Interested parties who would like to visit our astronomical facilities during the celebration may call at telephone number 434-2715 for reservation purposes. Please click the following links for the Mechanics andRegistration Forms.

For further inquiries, please visit their website at http://www.pagasa.dost.gov.ph.

# # #

Astronomical League of the Philippines (ALP)

2013naw_eposter

For more inquiries on ALP NAW activities, please contact NAW Chairman Christopher Louie Lu at (0919) 3057176.

# # #

 Philippine Astronomical Society (PAS)

NAW 2013

20th National Astronomy Week 2013

Schedule of Activities NAW 2013
NAW special guests:

Arnold Clavio – Guest of Honor – Distinguished UST Alumni, TV GMA Personality

Prof. Edmund Rosales – Project Director, SkyXplore; ABS weather broadcaster

pas activities1

pas activities2

The image below shows the contest event floor plan.

NAW 2013 FLOOR LAYOUT rev3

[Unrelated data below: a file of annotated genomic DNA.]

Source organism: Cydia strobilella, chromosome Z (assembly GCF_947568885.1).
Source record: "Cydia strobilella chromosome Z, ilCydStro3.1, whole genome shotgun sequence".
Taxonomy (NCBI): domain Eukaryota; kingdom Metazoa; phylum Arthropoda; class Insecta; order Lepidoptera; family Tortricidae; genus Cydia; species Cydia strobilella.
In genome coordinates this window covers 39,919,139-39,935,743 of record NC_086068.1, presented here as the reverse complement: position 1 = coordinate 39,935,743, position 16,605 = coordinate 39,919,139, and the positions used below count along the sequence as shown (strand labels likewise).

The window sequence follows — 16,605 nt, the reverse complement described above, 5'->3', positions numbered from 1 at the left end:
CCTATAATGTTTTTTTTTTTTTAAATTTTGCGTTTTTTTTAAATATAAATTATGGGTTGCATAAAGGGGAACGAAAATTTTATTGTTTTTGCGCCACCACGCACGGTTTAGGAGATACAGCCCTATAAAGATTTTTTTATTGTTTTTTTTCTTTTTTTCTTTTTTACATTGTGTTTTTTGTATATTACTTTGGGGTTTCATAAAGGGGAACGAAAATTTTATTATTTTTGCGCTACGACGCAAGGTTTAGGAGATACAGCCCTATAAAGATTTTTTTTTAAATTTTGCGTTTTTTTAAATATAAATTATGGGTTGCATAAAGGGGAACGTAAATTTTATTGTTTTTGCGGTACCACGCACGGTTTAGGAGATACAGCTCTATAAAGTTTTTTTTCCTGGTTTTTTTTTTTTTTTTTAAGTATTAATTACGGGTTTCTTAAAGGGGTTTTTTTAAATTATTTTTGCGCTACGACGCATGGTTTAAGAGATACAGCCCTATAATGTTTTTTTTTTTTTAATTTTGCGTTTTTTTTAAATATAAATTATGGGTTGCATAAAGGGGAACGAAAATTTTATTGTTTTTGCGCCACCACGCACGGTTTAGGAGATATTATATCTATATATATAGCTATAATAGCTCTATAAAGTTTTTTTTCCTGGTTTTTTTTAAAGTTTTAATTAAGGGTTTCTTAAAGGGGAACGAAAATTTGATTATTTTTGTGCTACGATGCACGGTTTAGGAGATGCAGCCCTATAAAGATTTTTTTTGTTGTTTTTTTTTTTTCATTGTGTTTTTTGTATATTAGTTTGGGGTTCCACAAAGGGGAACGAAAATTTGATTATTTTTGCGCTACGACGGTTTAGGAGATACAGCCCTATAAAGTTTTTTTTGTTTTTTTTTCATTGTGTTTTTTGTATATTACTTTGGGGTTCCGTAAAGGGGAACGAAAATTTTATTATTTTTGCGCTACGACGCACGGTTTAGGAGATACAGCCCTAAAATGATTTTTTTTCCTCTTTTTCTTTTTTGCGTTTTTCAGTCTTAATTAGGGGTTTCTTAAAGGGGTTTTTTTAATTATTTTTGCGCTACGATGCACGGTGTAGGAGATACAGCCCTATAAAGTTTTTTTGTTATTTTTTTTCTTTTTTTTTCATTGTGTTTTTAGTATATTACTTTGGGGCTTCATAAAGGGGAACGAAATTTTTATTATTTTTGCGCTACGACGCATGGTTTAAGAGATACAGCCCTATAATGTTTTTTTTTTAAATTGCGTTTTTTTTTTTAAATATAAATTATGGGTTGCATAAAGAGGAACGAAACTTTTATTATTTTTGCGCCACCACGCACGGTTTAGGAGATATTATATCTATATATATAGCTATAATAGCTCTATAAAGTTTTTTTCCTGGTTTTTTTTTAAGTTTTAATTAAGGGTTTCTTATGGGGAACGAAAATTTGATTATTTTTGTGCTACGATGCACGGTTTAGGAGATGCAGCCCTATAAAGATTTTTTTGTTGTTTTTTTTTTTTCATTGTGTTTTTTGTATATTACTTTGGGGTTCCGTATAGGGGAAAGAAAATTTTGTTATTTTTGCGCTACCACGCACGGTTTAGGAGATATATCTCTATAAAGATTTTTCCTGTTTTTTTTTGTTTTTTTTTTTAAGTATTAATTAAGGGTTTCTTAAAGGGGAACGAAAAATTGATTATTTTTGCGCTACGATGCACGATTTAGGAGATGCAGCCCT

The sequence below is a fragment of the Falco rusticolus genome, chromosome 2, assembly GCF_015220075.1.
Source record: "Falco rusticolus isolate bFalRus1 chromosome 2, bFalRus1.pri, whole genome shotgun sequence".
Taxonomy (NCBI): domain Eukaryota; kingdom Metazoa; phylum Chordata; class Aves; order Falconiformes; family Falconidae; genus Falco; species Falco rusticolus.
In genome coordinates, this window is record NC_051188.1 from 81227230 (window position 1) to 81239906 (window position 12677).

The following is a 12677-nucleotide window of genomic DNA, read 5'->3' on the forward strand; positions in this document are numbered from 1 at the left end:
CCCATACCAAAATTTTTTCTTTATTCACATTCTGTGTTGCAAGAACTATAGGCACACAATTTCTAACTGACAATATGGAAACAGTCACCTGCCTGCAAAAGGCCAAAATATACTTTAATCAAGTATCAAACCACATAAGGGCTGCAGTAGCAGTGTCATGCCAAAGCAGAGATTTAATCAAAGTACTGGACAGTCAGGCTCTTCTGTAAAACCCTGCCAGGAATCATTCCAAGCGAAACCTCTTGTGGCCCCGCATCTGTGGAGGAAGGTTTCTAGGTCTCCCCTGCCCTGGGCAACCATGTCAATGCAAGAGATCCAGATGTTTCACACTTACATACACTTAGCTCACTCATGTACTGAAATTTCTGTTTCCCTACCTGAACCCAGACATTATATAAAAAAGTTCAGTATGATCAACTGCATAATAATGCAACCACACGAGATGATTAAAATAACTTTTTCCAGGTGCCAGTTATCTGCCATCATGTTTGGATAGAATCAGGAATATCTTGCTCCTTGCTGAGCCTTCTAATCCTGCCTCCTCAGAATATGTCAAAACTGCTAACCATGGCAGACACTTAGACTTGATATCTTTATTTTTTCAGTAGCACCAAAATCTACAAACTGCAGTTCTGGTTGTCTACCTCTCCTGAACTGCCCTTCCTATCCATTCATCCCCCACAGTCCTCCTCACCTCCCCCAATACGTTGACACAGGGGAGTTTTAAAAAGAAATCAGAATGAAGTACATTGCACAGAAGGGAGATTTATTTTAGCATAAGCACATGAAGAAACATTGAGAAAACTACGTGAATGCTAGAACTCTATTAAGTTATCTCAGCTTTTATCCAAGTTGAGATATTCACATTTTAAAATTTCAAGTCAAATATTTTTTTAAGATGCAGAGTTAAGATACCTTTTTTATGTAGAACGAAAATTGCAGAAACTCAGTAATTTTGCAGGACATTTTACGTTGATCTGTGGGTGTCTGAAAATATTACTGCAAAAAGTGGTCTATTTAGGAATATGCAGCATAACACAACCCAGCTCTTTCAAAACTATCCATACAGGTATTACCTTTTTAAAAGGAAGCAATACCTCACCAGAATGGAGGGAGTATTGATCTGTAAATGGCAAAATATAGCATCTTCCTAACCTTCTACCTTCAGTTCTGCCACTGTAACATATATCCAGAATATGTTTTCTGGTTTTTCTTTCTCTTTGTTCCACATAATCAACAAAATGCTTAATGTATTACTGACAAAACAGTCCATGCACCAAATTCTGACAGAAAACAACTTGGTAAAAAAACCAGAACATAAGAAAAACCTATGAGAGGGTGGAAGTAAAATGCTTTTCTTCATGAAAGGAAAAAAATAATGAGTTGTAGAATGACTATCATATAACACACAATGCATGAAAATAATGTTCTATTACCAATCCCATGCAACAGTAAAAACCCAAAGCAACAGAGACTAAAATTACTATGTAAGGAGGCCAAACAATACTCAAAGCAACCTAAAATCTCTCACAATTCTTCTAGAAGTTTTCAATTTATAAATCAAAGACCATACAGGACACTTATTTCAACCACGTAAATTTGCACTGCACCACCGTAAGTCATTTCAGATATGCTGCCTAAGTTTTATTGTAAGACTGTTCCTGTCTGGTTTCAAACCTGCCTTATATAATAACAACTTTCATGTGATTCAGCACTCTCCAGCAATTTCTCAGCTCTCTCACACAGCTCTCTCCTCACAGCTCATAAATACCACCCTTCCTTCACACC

Registration for the different competitions can be done by e-mailing your confirmation together with the list of participants to pasnaw2012@yahoo.com

PAS NAW CAMPUS TOUR

February 19:  Paco Catholic School – “The Universe As We Know It”  by Engr. Camilo Dacanay

February 20: Ateneo – “Physics and The Study of the Universe”  by Engr. Camilo Dacanay

February 22: FEU-EAC – “Space: Weather Effects and Consequences” ”  by Engr. Camilo Dacanay

February 22: International Beacon School – “Stellar Evolution”  by Engr. Camilo Dacanay

# # #

UP Astronomical Society (UP AstroSoc)

The University of the Philippines Astronomical Society (UP AstroSoc), together with other Philippine astronomical organizations, celebrates the 20th National Astronomy Week (NAW) on February 16-23, 2013.  UP AstroSoc prepared a line-up of activities geared towards the organization’s objective of being able to enhance the awareness, interests, knowledge, and understanding of astronomy among students and the general public. The three main “star”-studded events that would be on February 23, 2013 are Big Bang, Take Off, and the Teachers’ Seminar.